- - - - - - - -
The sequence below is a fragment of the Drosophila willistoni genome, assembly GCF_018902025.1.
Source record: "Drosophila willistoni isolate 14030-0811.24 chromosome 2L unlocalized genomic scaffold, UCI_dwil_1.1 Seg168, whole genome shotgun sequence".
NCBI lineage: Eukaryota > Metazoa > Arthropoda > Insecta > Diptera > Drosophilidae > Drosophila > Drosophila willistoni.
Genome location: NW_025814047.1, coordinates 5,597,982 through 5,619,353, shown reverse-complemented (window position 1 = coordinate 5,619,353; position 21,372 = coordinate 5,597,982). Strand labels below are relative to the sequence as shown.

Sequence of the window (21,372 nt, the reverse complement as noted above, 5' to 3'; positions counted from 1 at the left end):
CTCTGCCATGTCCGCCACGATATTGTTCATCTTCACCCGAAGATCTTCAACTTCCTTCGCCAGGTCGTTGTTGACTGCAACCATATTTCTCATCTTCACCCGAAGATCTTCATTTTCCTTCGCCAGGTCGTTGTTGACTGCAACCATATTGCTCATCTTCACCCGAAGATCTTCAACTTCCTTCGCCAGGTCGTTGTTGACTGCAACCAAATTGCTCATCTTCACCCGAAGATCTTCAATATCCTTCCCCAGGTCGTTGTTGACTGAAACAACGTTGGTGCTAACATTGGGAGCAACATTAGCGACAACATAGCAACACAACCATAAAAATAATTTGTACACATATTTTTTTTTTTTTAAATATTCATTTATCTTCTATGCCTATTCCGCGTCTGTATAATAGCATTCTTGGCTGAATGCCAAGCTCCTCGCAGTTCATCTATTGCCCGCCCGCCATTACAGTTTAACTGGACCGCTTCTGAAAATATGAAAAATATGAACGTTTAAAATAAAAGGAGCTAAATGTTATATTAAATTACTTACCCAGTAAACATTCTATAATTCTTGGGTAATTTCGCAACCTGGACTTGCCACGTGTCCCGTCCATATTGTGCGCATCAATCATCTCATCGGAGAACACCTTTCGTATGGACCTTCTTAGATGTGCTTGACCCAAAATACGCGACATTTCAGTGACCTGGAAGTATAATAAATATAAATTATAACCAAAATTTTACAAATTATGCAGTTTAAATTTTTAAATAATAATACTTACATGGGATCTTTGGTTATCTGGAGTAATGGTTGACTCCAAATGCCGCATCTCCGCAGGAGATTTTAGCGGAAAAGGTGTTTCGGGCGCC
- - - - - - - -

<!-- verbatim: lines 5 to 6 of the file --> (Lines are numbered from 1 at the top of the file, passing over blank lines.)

Sequence of the window (21,372 nt, the reverse complement as noted above, 5' to 3'; positions counted from 1 at the left end):
CTCTGCCATGTCCGCCACGATATTGTTCATCTTCACCCGAAGATCTTCAACTTCCTTCGCCAGGTCGTTGTTGACTGCAACCATATTTCTCATCTTCACCCGAAGATCTTCATTTTCCTTCGCCAGGTCGTTGTTGACTGCAACCATATTGCTCATCTTCACCCGAAGATCTTCAACTTCCTTCGCCAGGTCGTTGTTGACTGCAACCAAATTGCTCATCTTCACCCGAAGATCTTCAATATCCTTCCCCAGGTCGTTGTTGACTGAAACAACGTTGGTGCTAACATTGGGAGCAACATTAGCGACAACATAGCAACACAACCATAAAAATAATTTGTACACATATTTTTTTTTTTTTAAATATTCATTTATCTTCTATGCCTATTCCGCGTCTGTATAATAGCATTCTTGGCTGAATGCCAAGCTCCTCGCAGTTCATCTATTGCCCGCCCGCCATTACAGTTTAACTGGACCGCTTCTGAAAATATGAAAAATATGAACGTTTAAAATAAAAGGAGCTAAATGTTATATTAAATTACTTACCCAGTAAACATTCTATAATTCTTGGGTAATTTCGCAACCTGGACTTGCCACGTGTCCCGTCCATATTGTGCGCATCAATCATCTCATCGGAGAACACCTTTCGTATGGACCTTCTTAGATGTGCTTGACCCAAAATACGCGACATTTCAGTGACCTGGAAGTATAATAAATATAAATTATAACCAAAATTTTACAAATTATGCAGTTTAAATTTTTAAATAATAATACTTACATGGGATCTTTGGTTATCTGGAGTAATGGTTGACTCCAAATGCCGCATCTCCGCAGGAGATTTTAGCGGAAAAGGTGTTTCGGGCGCC